“If you’re asking me about love, well… love is the door to happiness in my eyes. For example, no matter what reason you have for condemning yourself, loving someone else makes it all ok. Love helps you grow. Love is kindness. Love is understanding. Love is the only way to be yourself, love is the door to freedom to me. Of course, it’s also a very difficult thing. I think the hardest thing about saying “I love you” –and like genuinely meaning it—is coming to terms with this idea that there could be a day when the person that you’re giving your love to might not give it back. What’s scarier is that even if they say it back, that doesn’t guarantee that they will the next time. God, it’s fucking terrifying. I think about it sometimes as like doing a swan dive off a bridge or something and then suddenly finding yourself praying to god that it’s just a dream and that you’ll wake up with your pillow underneath your head and your socks on and everything. I mean, how idiotic is that?” Emily paused, kicking her red high tops together, scuffing up the sides. She seemed to be groping for the right words. Her upper lip twitched. “I actually thought about jumping from a building once. I was on the roof of that really tall one down on 57th and 8th—I think it’s a bank, maybe, or a department store? I’m not sure how I got there, but I guess it doesn’t matter, does it? Anyway, I was standing on the ledge thinking. And I was thinking about how easy it would be to just disappear—how crazy it is that you can be there one minute and then the next…you’re gone. I thought about how I would splatter. How my insides would be scraped off the sidewalk in the same way I scoop my dog’s shit off the side walk. I didn’t want that.” Emily’s voice softened. She stopped and looked up, shoving a piece of her long, brown hair behind her ear. She slid down into the leather couch so that her shoulder blades were resting on the back cushion. “Anyway,” she breathed, “He didn’t say it back this time.”
They met under the most ordinary of circumstances. Everyday Emily would walk down the two flights of stairs of her modest apartment and out through the littered streets of her Brooklyn neighborhood, eventually reaching the park. Emily did all of her deep thinking here. She’d sit on the red bench, perched up on the tiny hill on the outskirts of the park, under the weeping willow, and bury herself in thought; sometimes for hours, other times, just for a few fleeting moments. One day, it was a spring day, Emily found herself in the company of another.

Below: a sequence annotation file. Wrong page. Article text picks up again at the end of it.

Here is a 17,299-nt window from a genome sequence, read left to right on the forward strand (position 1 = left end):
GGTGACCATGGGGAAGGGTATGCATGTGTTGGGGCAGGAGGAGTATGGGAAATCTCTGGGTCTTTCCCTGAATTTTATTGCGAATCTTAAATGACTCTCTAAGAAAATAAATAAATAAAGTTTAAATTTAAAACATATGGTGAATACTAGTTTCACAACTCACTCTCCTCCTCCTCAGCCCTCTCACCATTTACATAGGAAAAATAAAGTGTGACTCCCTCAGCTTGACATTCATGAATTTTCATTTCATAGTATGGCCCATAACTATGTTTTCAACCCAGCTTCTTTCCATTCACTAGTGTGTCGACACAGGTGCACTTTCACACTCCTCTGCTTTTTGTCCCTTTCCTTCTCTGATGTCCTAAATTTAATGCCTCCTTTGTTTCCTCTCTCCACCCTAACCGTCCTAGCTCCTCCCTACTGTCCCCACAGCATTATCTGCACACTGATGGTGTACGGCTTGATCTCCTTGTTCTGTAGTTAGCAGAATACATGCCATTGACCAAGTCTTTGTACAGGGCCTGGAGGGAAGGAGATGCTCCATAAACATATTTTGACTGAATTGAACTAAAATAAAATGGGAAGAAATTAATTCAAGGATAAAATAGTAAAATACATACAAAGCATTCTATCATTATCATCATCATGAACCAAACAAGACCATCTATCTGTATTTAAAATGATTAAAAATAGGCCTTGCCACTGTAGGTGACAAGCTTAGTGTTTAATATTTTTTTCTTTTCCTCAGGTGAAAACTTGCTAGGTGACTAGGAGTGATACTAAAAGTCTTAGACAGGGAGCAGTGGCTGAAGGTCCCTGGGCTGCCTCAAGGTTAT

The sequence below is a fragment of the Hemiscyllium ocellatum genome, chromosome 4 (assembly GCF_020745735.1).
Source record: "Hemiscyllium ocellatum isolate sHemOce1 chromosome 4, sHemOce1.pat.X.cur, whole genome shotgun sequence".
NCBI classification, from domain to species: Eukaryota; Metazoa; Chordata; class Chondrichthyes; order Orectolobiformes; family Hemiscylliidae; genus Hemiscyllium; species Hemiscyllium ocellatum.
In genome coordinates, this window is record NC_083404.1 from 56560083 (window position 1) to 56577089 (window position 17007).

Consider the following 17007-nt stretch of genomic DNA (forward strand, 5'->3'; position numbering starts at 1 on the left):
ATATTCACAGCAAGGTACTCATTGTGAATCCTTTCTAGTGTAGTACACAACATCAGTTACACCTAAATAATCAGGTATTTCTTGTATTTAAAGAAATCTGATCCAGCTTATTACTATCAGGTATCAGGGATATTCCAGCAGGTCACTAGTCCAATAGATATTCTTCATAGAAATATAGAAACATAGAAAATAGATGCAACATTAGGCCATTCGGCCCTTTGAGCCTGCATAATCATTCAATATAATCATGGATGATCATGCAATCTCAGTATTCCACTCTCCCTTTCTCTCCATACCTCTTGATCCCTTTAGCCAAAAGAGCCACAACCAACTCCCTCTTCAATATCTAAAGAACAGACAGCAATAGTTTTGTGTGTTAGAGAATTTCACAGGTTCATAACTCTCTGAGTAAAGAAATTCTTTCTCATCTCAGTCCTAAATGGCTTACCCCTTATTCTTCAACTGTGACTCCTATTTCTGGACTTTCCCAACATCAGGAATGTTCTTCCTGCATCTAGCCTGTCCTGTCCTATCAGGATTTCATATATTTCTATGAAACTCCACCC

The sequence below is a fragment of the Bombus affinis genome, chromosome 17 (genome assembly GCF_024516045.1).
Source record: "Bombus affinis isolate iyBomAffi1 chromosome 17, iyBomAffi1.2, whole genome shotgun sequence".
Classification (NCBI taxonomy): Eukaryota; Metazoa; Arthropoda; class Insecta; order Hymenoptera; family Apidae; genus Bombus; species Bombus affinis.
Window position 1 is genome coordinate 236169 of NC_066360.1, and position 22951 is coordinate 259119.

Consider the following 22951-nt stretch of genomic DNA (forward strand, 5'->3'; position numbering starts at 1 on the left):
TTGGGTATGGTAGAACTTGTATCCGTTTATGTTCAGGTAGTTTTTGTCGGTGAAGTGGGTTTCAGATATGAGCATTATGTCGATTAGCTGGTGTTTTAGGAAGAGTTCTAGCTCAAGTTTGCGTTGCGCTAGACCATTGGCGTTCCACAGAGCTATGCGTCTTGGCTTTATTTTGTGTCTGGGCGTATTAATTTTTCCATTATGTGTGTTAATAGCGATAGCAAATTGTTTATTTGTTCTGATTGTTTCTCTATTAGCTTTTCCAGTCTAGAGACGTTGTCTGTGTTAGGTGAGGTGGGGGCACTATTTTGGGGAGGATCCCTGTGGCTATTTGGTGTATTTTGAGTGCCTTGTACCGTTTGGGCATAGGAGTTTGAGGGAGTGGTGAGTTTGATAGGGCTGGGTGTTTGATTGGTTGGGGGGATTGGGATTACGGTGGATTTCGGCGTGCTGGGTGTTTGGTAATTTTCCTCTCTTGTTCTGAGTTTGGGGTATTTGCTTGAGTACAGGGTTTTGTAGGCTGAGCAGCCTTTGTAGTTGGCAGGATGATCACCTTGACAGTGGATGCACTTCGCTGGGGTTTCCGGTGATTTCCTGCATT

He looked up at her, and she at him. His face startled Emily. The skin under his eyes, a deep brown, sagged in a way that seemed to pull his whole face downward so that even the corners of his mouth folded in this fashion. Emily felt a strange desire to bury herself in the creases. She imagined herself walking over to him and kissing him on his mouth, pressing herself into him, and he’d hold her, because he wanted to. She imagined that they’d fall in love, and that his face would soften. She imagined as she usually did, having deeply intimate moments with only herself.
A car horn honked in the far distance, shaking Emily out of her trance. She’d been staring and was embarrassed. “This is my bench, you’re sitting on my bench.” She spoke quickly, mumbling more to herself than to him. He looked at her, but didn’t respond. She noticed a camera sitting on his lap. Emily looked down into the park.
“What, were you taking pictures of? There’s no one here.”
He didn’t answer, but instead scooted over to the very end of the bench and got back to taking photographs. Emily watched for a moment—he seemed lost in what he was doing and had stopped paying attention to her. She perched herself on the other end, trying very hard to do the same.
“Why were you standing on top of the building?”
“I don’t know, I just sort of ended up there.”
“Does it make you sad, thinking about that moment?”
“Sad? I mean, well—yeah I guess so. Dying is sad.”
“Do you really believe that?”
“I don’t know, why are we talking about this? Didn’t you hear me before? He didn’t say it back this time.”
“Ok, let’s talk about it.”
“That’s what I’ve been trying to fucking do.” Emily was growing impatient. She wanted to talk about things that mattered—that was why she was here, wasn’t it? This doctor seemed to want to talk about anything but that. “Ok, well, I don’t know where to start.”
The doctor shifted in his chair, swinging his right leg over his left, exposing red socks that stopped at his ankles. “Well, why don’t you start at the beginning.”